Table 3: Electrochemical parameters of the Cu-based coins evaluated in artificial sweat at 37°C.
3.2. Linear Polarization Resistance Curves

The variation of corrosion rate in terms of as a function of the immersion time for pure copper together with the binary, ternary, and quaternary alloys exposed to artificial sweat is presented in Figure 4. values were obtained from the Stern-Geary equation, Tafel slopes (from polarization curves), and values. It can be seen that the alloy 15Ni22Zn displayed the highest corrosion rate after the two hours of exposure, while the 13Zn6Mn4Ni and 6Zn5Al1Sn exhibited the lower corrosion rate in terms of , besides the fact that the corrosion current density of these quaternary alloys remained almost constant during the 24 hours of immersion. Also, the corrosion rate of Cu tended to prevail more or less constantly during the whole exposure period. Besides, it is worth noticing that pure copper exhibited a lower corrosion rate than the binary and ternary alloys during the lapse of time from around the 8th hour of exposure up to the end of the linear polarization test. The fact that the corrosion rate of Cu remained more or less constant for 24 hours can be certainly related to the good stability of the Cu2O passive film formed onto copper surface. It can be observed that the behavior of binary alloys was very similar to that of copper; this may indicate that in long exposures the presence of Ni and Zn does not appreciably affect the corrosion resistance of Cu. However, in the case of ternary alloys the presence of both elements affects the corrosion resistance of Cu, apparently at higher nickel content, and the corrosion rate is increased. Also, corrosion rate of binary and ternary alloys increased while the exposure time had elapsed. This trend could be ascribed to the detrimental effect induced in the protective nature of the copper oxide formed on surface of materials. Specifically, the formation of NiO and ZnO could have produced a reduction of the protective character of the passive film formed on the surface of the alloys. In this sense, Milošev and Kosec [4] studied the nickel ion release associated with nickel allergy which was released by the Cu18Ni20Zn alloy after an immersion period in artificial sweat solution for 30 days. In this research, the authors reported that the surface layer of the alloy was constituted predominantly by Cu2O, but the presence of NiO and ZnO also was detected; on the other hand, they also found that the Ni concentration into electrolyte is two times higher than that of Cu and Zn, while the concentrations of Cu and Zn were similar, this being due to the formation of Ni-based corrosion products being highly soluble. This may also explain the poor performance of the 2Ni6Al ternary alloy, on one hand the presence of nickel may form soluble corrosion products, and, on the other hand, the formation of aluminum oxide provides little protection because of its low stability in halides-rich electrolytes [12, 13].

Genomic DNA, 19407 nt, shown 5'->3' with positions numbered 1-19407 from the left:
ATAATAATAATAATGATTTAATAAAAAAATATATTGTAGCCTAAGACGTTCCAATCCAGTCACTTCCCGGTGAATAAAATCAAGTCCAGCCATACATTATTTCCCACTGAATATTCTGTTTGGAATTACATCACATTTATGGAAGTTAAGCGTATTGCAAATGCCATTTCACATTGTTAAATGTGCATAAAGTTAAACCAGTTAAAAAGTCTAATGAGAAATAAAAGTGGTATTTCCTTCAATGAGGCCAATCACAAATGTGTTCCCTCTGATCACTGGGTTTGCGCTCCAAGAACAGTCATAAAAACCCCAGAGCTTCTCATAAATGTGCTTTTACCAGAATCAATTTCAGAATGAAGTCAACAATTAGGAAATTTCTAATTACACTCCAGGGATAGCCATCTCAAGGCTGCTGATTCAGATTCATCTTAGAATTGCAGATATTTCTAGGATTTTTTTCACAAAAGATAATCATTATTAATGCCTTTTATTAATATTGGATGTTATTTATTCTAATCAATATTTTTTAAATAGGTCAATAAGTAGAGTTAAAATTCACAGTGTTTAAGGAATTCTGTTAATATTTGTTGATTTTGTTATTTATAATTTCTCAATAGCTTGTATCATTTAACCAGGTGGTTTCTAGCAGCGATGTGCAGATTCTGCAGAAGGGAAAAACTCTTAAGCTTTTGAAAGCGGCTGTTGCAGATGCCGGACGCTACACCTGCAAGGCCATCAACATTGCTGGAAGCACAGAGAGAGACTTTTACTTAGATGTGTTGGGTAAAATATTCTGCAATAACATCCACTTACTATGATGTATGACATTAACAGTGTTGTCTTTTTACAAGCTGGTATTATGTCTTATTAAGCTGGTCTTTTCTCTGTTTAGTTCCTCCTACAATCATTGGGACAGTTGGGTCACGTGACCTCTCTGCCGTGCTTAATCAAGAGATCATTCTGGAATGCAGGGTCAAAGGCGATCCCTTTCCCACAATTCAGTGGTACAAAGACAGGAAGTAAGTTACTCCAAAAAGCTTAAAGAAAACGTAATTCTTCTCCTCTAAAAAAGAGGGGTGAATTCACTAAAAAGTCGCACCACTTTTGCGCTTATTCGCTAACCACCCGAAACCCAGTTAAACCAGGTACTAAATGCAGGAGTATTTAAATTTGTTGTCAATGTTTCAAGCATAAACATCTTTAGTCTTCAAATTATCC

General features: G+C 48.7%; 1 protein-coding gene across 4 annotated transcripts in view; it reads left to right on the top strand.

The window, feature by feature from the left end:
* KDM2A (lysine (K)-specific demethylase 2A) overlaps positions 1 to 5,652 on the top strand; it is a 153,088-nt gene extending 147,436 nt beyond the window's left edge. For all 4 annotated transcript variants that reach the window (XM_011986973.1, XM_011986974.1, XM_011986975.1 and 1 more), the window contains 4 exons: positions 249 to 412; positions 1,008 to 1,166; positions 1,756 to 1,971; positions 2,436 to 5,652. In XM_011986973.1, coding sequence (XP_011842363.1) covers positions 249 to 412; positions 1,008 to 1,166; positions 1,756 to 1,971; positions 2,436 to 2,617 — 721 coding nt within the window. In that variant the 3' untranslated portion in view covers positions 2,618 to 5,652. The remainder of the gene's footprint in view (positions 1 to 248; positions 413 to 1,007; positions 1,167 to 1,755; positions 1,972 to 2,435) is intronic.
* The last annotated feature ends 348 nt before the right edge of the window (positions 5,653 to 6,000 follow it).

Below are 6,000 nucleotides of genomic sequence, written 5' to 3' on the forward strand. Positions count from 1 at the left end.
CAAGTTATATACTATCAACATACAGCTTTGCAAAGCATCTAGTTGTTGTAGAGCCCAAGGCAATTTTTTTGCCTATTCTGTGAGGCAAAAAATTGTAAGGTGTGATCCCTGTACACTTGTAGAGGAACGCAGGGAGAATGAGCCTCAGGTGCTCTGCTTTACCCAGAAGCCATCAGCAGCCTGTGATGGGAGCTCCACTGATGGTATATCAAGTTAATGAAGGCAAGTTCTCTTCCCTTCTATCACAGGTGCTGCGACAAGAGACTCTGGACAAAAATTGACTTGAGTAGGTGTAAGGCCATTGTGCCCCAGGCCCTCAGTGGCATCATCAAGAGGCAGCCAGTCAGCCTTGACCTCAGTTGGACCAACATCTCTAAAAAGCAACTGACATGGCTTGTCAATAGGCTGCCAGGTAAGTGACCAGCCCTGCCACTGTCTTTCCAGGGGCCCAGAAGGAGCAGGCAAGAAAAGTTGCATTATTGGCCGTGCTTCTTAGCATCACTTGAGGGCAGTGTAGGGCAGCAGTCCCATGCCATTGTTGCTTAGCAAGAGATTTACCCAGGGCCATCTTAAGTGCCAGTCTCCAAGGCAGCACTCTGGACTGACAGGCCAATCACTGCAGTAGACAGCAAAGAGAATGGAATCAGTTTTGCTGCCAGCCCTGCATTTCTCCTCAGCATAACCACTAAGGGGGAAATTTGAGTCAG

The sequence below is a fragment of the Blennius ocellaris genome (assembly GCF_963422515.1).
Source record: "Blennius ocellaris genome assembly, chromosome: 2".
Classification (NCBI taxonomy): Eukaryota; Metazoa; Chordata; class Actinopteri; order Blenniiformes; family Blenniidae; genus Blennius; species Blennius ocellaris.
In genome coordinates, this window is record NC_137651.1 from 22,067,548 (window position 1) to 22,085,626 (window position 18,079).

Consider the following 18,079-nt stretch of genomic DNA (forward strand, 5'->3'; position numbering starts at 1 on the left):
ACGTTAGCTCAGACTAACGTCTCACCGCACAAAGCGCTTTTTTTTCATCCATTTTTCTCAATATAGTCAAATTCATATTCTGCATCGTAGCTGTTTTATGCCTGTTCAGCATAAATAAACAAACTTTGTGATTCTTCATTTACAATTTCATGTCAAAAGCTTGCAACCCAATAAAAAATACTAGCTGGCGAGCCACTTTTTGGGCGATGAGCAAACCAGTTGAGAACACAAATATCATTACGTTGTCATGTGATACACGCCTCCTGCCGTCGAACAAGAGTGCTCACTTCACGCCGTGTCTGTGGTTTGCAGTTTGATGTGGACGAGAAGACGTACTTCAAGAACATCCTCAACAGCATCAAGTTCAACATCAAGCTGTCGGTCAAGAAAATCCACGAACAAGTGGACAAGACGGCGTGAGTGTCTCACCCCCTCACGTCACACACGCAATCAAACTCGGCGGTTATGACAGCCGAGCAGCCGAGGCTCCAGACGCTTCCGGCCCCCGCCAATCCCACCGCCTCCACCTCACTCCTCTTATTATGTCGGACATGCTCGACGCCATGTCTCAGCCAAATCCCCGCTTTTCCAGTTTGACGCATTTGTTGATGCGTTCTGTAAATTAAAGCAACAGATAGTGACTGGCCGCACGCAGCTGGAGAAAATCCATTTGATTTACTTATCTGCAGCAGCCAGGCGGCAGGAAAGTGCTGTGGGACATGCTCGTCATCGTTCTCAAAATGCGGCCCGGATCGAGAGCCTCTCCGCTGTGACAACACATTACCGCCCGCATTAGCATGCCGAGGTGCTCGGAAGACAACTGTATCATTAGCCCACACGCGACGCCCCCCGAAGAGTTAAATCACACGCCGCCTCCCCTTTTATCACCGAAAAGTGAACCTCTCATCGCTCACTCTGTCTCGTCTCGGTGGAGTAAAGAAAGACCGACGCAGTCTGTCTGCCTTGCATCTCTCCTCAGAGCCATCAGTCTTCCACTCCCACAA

Figure 4: Change of values with time for Cu-based coins evaluated in artificial sweat at 37°C.
3.3. EIS Measurements